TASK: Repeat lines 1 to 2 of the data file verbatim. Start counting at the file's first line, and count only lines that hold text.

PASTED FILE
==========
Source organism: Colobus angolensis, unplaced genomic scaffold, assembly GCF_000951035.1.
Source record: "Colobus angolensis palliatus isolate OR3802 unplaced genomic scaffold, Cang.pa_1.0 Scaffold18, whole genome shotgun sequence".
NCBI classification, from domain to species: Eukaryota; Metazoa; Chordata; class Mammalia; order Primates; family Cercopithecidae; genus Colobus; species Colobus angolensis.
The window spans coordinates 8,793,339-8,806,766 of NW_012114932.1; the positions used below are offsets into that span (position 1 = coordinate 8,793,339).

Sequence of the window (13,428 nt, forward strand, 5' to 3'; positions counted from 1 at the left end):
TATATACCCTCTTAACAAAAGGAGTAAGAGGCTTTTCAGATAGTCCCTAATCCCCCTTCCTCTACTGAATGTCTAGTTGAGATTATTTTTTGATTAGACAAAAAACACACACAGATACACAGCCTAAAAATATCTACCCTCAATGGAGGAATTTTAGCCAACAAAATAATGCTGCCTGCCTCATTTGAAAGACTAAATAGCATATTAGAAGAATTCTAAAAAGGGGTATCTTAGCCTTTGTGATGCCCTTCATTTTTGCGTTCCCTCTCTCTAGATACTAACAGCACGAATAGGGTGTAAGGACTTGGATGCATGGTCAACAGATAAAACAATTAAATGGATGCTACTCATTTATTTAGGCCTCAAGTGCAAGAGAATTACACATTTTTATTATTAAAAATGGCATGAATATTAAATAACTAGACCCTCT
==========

Source organism: Colobus angolensis, unplaced genomic scaffold, assembly GCF_000951035.1.
Source record: "Colobus angolensis palliatus isolate OR3802 unplaced genomic scaffold, Cang.pa_1.0 Scaffold18, whole genome shotgun sequence".